The main reason for the plagues was Pharaoh's repeated refusal to release the Jewish people from slavery. Moses, acting as a messenger, and his brother Aaron, who spoke for Moses due to his speech impediment, requested leave for the people to "sacrifice to God in the desert". Although Pharaoh usually promised to let them go after each plague, he usually withdrew his permission shortly afterwards. Moses or Móshe (מֹשֶׁה, Standard Hebrew Móše, Tiberian Hebrew Mōšeh, Arabic موسى Musa), son of Amram and his wife, Jochebed, a Levite. ... AARON is a program written by artist Harold Cohen that creates original artistic images. ... Speech disorders are a type of communication disorders where normal speech is disrupted. ...


The third, sixth and ninth plague came without warning, suggesting that the plagues came in three iterations of three. Indeed, Biblical commentators point out parallels between individual plagues.


Prophecy

Several characteristics mark the account of the plagues. They were predicted and came precisely as indicated. Advance warnings enabled those who heeded them to escape certain plagues (Ex 9:18-21; 12:1-13). God could be selective as to the plagues' effect, causing some to leave a specific area exempt, thereby identifying who were his approved servants (Ex 8:22, 23; 9:3-7, 26). He could start and stop the plagues at will (Ex 8:8-11; 9:29).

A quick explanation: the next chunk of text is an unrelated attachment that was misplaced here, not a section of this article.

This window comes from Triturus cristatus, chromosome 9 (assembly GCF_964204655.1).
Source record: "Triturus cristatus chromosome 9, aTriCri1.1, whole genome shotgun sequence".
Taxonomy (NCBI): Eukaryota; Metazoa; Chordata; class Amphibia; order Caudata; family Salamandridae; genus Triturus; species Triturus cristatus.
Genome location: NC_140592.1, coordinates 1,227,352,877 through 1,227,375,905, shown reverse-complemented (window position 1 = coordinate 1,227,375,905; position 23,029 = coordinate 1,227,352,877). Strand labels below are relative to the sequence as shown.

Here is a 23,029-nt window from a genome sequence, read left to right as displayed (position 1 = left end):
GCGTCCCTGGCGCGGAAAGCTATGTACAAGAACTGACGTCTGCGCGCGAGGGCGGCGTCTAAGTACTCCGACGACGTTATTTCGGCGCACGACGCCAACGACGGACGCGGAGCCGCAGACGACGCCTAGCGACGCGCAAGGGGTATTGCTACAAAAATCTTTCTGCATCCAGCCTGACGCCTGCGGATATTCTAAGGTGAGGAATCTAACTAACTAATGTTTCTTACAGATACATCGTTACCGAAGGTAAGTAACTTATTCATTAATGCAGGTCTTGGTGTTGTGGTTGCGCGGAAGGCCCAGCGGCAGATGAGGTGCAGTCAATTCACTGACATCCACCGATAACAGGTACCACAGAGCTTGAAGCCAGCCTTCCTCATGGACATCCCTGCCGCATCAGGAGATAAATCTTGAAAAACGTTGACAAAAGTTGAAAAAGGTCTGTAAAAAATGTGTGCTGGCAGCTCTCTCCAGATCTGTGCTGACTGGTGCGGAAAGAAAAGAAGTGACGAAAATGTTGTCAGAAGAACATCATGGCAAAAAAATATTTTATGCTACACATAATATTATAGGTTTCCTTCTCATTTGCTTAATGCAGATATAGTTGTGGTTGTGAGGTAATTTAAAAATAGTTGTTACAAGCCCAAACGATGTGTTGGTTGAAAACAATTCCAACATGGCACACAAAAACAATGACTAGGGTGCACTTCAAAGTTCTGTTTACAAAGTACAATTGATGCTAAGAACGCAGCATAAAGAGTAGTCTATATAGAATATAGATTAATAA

Though Pharaoh's magic-practicing priests appeared to duplicate the first two plagues (perhaps even trying to credit them to their Egyptian deities), their secret arts soon failed them, and they were obliged to acknowledge "the finger of God" in the execution of the third plague (Ex 7:22; 8:6, 7, 16-19). They could not reverse the plagues and were themselves affected (Ex 9:11).


God "proved himself God to Israel" and "near to them" by reclaiming them with "an outstretched arm and with great judgments" (Ex 6:6, 7; De 4:7). Following the destruction of Pharaoh's hosts in the Red Sea, the people of Israel "began to fear God and to put faith in God and in Moses his servant" (Ex 14:31). Conshelf II in the Red Sea (Sudan) Location of the Red Sea The Red Sea (Arabic البحر الأحمر Baḥr al-Aḥmar, al-Baḥru l-’Aḥmar; Hebrew ים סוף Yam Suf; Tigrigna ቀይሕ ባሕሪ QeyH baHri) is a gulf or basin of the Indian Ocean between Africa and Asia. ...


Egyptian gods

Some authorities say that the teaching purpose of the plagues is to demonstrate the powerlessness of the Egyptian deities, affirming God's uniqueness and power. If God triumphed over the gods of Egypt, a world-leading nation, then the people of God would be strengthened in their faith although they are a small people, and would not be tempted to follow the deities that God put to shame. Although some have advanced theories as to which of the Egyptian gods was affected by which plague, this is only scantily supported by Midrashic sources, and these attempts have generally produced widely divergent results. Midrash (pl. ...


The plagues

Blood (7:19 - 7:25) דם